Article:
1) At first, isotope standards which are in the wells B01, B03, B05, B07, B09 and Bll, are measured by detector 1 and isotope standards which are in the position G12 and G09 are measured by each detector.

2) The following standard curves of the detector 1 are then calculated and stored

E1(q)=I1(q)/A, (q=quench level),

E2(q)=I2(g)/A,

E3(q)=I3(q)/A,

Etot(q)=Itot(q)/A.                                         (Eq. 4)

For each detector the values, of E1 (G09), E2(G09), E3(G09), Etot(G09), El(G12), E2(G12), E3(G12) and Etot(G12) are stored.

3) The standardization procedure continues automatically by measuring the non-isotope standards, which are in the wells A01, A03, A05, A07, A09 and All by detector 1 and by measuring non-isotope standards, which are in the wells H09 and H12, by each detector.

4) Taking into account that Ac=A (Isotope standards were so far from each other that only one of them can cause crosstalk to a certain non-isotope standard.) and quench levels of the non-isotope standards can be converted to correspond to quench levels of the isotope standards by setting quench levels of corresponding standards equal eg. quench level of A1 is equal to quench level of B1 etc., the following standard curves of detector 1 can be then calculated and stored

Ct1(q) I1(q)/Ac,

Ct2(q) I2(q)/Ac,

Ct3(q) I3(q)/Ac,

Cttot(q)=Itot(q)/Ac.                                       (Eq. 5)

For each detector the values of Ctl(H09), Ct2(H09), Ct3(H09), Cttot(H09), Ctl(H12), Ct2(H12), Ct3(H12) and Cttot(H12) are stored.

II. Correcting measured count rates of the samples to be analyzed:

1) The count rates I1, I2 and I3 of an unknown sample are observed by the detector i.

2) Crosstalk efficiencies Ctl, Ct2, Ct3 and Cttot and efficiencies El, E2, E3 and Etot corresponding to the quench level of the sample to be analyzed are evaluated from the stored standard curves of detector 1. These values are found by an iterative process so that the correct values give highest possible value to the sum Cttot*Ac+Etot*A, which is equal to the sum I1+I2+I3 or total observed count rate of the sample to be analyzed.

3) These values are converted to correspond to the values of detector i by using formula:

a) Crosstalk efficiencies:

Ctj,i=Ctj,i(H12)+kct(Ctj-Ctj(H12)), (j=1,2,3),             (Eq. 6)

where

kct=(Ctj,i(H12)-Ctj,i(H09))/(Ctj(H12)-Ctj(H09)),

where

Ctj,i=crosstalk efficiency in window j (j=1,2,3) of detector i,

Ctj crosstalk efficiency in window j (j=1,2,3) read out from detector 1 standard curve,

Ctj(H12)=crosstalk efficiency in window j (j=1,2,3) of position H12 standardization sample measured by detector 1.

Ctj(H09)=crosstalk efficiency in window j (j=1,2,3) of position H09 standardization sample measured by detector 1.

Ctj,i(H12) =crosstalk efficiency in window (j=1,,2,3) of position H12 standardization sample measured by detector i,

Ctj,i(H09)=crosstalk efficiency in window j (j=1,2,3) of position H09 standardization sample measured by detector i,

b) Efficiencies:

Ej,i=Ej,i(G12)+ke(Ej-Ej(G12)), (j=1,2,3),                  (Eq. 7)

where

ke (Ej,i(G12)-Ej,i(G09))/(Ej(G12)-Ej(G09)),

where

Ej,i=efficiency in window j (j=1,2,3) of detector i,

Ej=efficiency in window j (j=1,2,3) read out from detector 1 standard curve,

Ej(G12)=efficiency in window j (j=1,2,3) of position G12 standardization sample measured by detector 1.

Ej(G09) efficiency in window j (j=1,2,3) of position G09 standardization sample measured by detector 1.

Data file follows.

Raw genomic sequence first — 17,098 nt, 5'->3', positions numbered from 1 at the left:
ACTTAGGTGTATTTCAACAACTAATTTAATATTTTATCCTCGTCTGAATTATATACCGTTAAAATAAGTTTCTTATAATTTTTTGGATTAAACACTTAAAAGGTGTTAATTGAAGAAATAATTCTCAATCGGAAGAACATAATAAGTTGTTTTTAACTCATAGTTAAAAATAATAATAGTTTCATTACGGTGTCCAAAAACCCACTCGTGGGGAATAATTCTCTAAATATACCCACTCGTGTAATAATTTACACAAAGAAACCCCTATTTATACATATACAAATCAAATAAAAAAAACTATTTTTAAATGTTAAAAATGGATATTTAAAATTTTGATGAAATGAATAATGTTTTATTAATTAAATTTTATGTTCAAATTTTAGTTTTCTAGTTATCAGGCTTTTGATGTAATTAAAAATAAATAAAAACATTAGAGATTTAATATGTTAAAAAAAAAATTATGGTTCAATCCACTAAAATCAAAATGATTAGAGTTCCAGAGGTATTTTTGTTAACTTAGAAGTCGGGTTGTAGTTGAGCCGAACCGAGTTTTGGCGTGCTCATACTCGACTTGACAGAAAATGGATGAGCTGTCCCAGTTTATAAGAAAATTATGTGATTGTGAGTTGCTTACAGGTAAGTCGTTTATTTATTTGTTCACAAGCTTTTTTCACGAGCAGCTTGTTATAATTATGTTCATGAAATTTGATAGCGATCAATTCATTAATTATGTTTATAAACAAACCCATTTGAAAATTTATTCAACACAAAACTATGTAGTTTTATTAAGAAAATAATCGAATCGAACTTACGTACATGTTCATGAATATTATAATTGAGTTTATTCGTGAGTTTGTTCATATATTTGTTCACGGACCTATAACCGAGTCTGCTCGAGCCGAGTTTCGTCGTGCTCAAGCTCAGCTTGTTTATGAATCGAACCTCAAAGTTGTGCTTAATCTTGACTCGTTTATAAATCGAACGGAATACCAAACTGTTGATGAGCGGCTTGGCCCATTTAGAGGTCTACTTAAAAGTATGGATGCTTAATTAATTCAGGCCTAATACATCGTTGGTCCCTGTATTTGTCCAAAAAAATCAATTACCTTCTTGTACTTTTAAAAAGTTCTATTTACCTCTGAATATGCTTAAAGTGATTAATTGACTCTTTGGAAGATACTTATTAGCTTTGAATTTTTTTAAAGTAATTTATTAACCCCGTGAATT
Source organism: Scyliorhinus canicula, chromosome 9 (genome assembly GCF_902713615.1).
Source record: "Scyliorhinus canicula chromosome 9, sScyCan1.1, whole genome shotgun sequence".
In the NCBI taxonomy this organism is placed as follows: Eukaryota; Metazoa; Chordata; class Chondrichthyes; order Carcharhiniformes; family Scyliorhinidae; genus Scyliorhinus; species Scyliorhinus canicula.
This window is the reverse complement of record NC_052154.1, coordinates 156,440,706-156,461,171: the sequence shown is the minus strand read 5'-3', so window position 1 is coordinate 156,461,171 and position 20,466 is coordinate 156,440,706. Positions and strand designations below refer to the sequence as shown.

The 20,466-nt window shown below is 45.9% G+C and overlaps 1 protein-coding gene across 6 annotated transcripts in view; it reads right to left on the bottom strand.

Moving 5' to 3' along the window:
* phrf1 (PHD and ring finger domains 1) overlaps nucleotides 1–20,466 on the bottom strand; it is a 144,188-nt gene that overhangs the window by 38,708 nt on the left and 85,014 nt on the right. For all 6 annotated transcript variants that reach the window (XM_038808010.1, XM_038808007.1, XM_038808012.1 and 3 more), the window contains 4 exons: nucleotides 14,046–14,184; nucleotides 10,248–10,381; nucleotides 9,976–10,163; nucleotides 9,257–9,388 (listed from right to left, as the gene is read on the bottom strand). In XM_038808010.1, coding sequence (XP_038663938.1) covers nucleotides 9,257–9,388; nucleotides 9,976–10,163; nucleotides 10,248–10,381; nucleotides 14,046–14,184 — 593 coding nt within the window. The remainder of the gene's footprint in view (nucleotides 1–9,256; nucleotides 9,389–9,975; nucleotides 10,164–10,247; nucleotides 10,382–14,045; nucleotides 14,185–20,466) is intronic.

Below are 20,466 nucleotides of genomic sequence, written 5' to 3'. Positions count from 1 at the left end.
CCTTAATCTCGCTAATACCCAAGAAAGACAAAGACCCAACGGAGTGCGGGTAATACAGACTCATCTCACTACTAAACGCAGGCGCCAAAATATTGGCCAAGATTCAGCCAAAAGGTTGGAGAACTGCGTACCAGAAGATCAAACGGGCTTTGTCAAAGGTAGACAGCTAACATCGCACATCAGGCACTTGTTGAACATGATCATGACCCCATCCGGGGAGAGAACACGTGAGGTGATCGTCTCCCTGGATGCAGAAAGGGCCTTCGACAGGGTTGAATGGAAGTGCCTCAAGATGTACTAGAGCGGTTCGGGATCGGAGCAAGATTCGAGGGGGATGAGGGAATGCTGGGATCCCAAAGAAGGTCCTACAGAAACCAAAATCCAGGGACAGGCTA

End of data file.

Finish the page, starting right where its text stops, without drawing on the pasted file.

Ej,i(G12)=efficiency in window j (j=1,2,3) of position G12 standardization sample measured by detector i,

Gj,i(G09) =efficiency in window j (j=1,2,3) of position G09 standardization sample measured by detector

4) Activity A of the sample to be analyzed is then calculated from Eq. 3 by substituting observed Il-, I2- and I3-values and calculated efficiencies and crosstalk efficiencies.

Referring to FIG. 3 it shows the cross section of the sample plate 20 of FIG. 2. The wells 21 are joined together with ribs 27. In this kind of structure it is impossible to isolate the wells optically. So some amount of the scintillation photons will travel from a sample well to another sample well close to it producing an increase in observed count rates in those wells. This crosstalk problem is eliminated by the invention of this application. The method according to the present invention is not confined to the above description alone, but it may show even considerable variation within the scope of the patent claims.

Patent Citations
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Referenced by
Citing PatentFiling datePublication dateApplicantTitle
US5306914 *Sep 23, 1992Apr 26, 1994Wallac OyMethod for measuring liquid scintillation samples deposited on multi-well sample plates
US6143250 *Jul 31, 1996Nov 7, 2000Precision System Science Co., Ltd.Multi-vessel container for testing fluids
US6337053Oct 2, 2000Jan 8, 2002Precision System Science Co., Ltd.Multi-vessel container for testing fluids
US6602474Oct 2, 2000Aug 5, 2003Precision System Science Co., Ltd.Multi-vessel container for testing fluids
US6627902 *Dec 14, 2001Sep 30, 2003Asahi Techno Glass CorporationDose reading device and dose reading magazine
US7115232 *May 24, 2002Oct 3, 2006Hudson Gordon SFluorescence validation microplate and method of use
US20030012702 *May 24, 2002Jan 16, 2003Hudson Gordon S.Fluorescence validation microplate and method of use
Classifications
U.S. Classification250/362, 250/364, 250/328
International ClassificationG01T1/204
Cooperative ClassificationG01T1/204
European ClassificationG01T1/204
Legal Events
DateCodeEventDescription
Sep 9, 1991ASAssignment
Owner name: WALLAC OY, FINLAND
Free format text: ASSIGNMENT OF ASSIGNORS INTEREST.;ASSIGNORS:YRJONEN, TAPIO;OIKARI, TIMO;LEHTINEN, KAUKO;REEL/FRAME:005840/0606
Effective date: 19910904
Dec 26, 1996FPAYFee payment
Year of fee payment: 4
Dec 14, 2000FPAYFee payment
Year of fee payment: 8
Dec 21, 2004FPAYFee payment
Year of fee payment: 12